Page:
Even someone familiar with the genre must surely find it remarkable how broad a spectrum extreme horror has successfully covered with spraying viscera. Many stories up for the Splatterpunk Awards have made a point out of staying away from reality: whether this is done through supernatural fantasy or cartoonish absurdity, the effect is to constantly remind us that, no matter how graphic the subject matter may be, it remains far removed from anything going on in the real world.
Then, at the other end of the scale, we find Ross Jeffery’s Only the Stains Remain.
This novella tells the story of Jude, a survivor of child abuse who, as an adult, revisits the area where he and his brother Kyle grew up, including “the campsite where our childhoods were erased by calloused hands and cruel intentions”. As he does so, he begins a series of reminiscences that start with the final days of his terminally-ill mother.
The plot thread set in the past shows how, after the mother’s passing, the boys’ father collapses into alcoholism, leaving Jude and Kyle at the mercy of their three uncles Lenny, Lucius and Dwight; these men are eager to get their hands on the late woman’s possessions – but find that the biggest temptations that she left behind are her two sons:
The groaning floorboards betrayed our nightly visitor. That sound still haunts me to this day; I hear it each night in my nightmares.
In the recurring dreams, I see the shadow creep under our bedroom door, the monster of flesh and blood and bone hovering on the threshold, contemplating whether or not to come in.
In my dreams, I scream for them to turn away, to walk down the hall, to leave us alone. But they never listen.
They always come in.
Like they did back then.
Jude occasionally relates the few good memories he has of his childhood from when his mother still lived, providing all the more contrast with the seemingly relentless narrative of abuse. As narrator, Jude gives terse but nonetheless penetrating psychological insight into his three uncles: “Every chance Lucius got he would try and get Kyle on his own. He’d split us up like cattle, the ones for fattening up, and the ones for eating – and by god did he enjoy feasting.” Even when these men try to show affection, they do so in an utterly twisted manner. Jude’s eleventh birthday present is a maimed baby boar, ready for him to kill as a rite of passage into manhood.
Now, however, Jude is an adult, and strong enough to finally – at long last – punish his three uncles. His memories of his traumatic childhood are interspersed with the present-day portion of the story in which he tracks down Lenny, Lucius and Dwight, exacting long-due vengeance upon them one by one.
Only the Stains Remain is a very tactile story, treating violence not as a spectacle – as many of the more cinematically-influenced horror stories do – but as a physical feeling, whether it be the feeling of the killer as they grip the handle or that of the victim as they receive the blade. Feelings of a more emotional sort also have their part to play, although for much of the story they find prominence through their absence: the novella charts the steady hardening of psychological scar tissue.
Objects are a major motif in Only the Stains Remain. The story picks out a specific selection of implements and detritus, giving each item both a symbolic weight and a task in the scenes of abuse and violation. The belt worn by Lucius is one example: in Jude’s childhood memories, the sound of it hitting the floor signifies another round of abuse; in the present, however, it takes on another meaning. “You see Lucius never took off his belt, except to do terrible things”, Jude tells us. “That was, until I made him take off the belt, so I could do terrible things to him.”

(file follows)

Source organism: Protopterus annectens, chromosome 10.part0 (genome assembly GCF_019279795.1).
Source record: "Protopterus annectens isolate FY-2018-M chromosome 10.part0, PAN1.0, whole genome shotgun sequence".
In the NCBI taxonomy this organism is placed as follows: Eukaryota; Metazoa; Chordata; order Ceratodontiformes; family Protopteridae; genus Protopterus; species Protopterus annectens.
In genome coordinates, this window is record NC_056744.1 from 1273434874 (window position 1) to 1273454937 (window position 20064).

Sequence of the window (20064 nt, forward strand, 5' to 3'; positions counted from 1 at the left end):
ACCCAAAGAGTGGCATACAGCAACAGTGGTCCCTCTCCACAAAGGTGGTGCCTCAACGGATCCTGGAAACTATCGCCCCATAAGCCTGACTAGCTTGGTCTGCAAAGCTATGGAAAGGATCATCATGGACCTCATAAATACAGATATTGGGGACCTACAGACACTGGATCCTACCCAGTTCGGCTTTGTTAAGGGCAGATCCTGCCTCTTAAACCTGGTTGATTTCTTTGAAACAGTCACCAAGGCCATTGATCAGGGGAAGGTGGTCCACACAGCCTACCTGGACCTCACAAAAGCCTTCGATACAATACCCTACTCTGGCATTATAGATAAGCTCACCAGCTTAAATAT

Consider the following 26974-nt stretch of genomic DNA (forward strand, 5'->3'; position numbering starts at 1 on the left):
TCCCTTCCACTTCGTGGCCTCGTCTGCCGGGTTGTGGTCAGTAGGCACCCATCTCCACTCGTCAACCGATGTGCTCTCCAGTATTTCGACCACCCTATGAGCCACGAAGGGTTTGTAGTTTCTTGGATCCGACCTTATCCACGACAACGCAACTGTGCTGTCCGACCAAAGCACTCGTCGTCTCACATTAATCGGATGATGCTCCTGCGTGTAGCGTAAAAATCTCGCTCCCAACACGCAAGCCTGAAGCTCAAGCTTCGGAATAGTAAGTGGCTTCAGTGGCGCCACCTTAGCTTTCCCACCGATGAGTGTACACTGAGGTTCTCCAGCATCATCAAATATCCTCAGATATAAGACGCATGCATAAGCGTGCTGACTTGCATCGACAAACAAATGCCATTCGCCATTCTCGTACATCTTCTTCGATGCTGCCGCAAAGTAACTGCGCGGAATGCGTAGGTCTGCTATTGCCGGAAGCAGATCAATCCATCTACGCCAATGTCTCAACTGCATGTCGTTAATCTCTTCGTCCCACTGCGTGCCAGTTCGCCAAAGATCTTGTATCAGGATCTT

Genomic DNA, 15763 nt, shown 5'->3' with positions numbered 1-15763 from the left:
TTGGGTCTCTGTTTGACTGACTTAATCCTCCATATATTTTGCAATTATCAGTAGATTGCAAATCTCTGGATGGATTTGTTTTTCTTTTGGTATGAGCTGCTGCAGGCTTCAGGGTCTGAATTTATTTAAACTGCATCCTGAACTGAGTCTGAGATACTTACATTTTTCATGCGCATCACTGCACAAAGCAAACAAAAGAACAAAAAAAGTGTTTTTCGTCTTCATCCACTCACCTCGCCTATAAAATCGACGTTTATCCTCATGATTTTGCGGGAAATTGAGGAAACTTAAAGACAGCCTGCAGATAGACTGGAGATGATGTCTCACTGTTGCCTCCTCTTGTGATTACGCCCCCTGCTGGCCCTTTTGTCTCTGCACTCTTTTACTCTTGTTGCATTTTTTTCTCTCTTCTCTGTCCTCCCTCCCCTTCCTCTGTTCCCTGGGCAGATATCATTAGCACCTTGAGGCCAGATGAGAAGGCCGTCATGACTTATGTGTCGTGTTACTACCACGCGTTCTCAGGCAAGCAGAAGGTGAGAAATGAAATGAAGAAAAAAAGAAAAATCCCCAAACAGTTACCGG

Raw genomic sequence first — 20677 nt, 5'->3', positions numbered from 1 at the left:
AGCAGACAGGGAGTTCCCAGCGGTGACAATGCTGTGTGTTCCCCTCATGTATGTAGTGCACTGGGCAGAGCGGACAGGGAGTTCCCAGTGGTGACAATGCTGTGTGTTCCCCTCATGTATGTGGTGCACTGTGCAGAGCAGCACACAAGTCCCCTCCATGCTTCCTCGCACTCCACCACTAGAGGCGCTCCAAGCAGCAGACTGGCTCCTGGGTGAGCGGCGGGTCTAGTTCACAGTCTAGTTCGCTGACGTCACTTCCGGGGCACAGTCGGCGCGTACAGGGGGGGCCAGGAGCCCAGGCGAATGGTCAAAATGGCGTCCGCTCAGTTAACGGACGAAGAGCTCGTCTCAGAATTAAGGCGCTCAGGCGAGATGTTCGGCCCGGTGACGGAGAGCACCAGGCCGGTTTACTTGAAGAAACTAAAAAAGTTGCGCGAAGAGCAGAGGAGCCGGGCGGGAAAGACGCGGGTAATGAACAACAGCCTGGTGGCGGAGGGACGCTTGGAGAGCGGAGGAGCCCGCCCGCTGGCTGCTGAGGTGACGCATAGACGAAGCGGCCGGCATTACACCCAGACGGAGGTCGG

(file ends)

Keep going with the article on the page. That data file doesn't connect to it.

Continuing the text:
Teeth are also among the novella’s symbolic objects. Jude refers to his most traumatic memory as “a rotten tooth I can’t stop tonguing”; when he confronts Uncle Dwight, Jude extracts the latter’s teeth and keeps them alongside Licuius’ belt buckle as a trophy. And on it goes: knives, photographs, ropes, bullets and skin-branding cigarettes also stand out in the story’s cabinet of grim curiosities.
The human body, the story reminds us, is itself all too easily reduced to no more than another lifeless object. While in the process of killing the first of the uncles on his hit-list, Jude compares the abuser to “the statue of a dictator toppled in the streets, amidst riotous celebration”, a symbol of atrocity rather than a person. This is a story of deadening, both literal and figurative; and the abusers – who kill something in Jude, who kill something in their own hearts – eventually become objects themselves via their own weapons. Like a portrait by Arcimbaldo, where a librarian is depicted as a man built up from his own reading matter, the story shows us cold, hard men who are made of their cold, hard tools.
The basic narrative of Only the Stains Remain is the familiar rape-revenge story, a controversial formula but one that has been re-used enough to have been refined to peak efficiency. Author Ross Jeffrey’s storytelling is down-and-dirty, with no space wasted. Every implement of torture and killing, every violation of the human body, is boiled down to its core symbolism while retaining all of its immediate shock.
Throughout the novella, empathy is cultivated only to be frozen stiff; and the outwardly crude is created with care and consideration. Only the Stains Remain is a fine-cut jewel of textual brutality.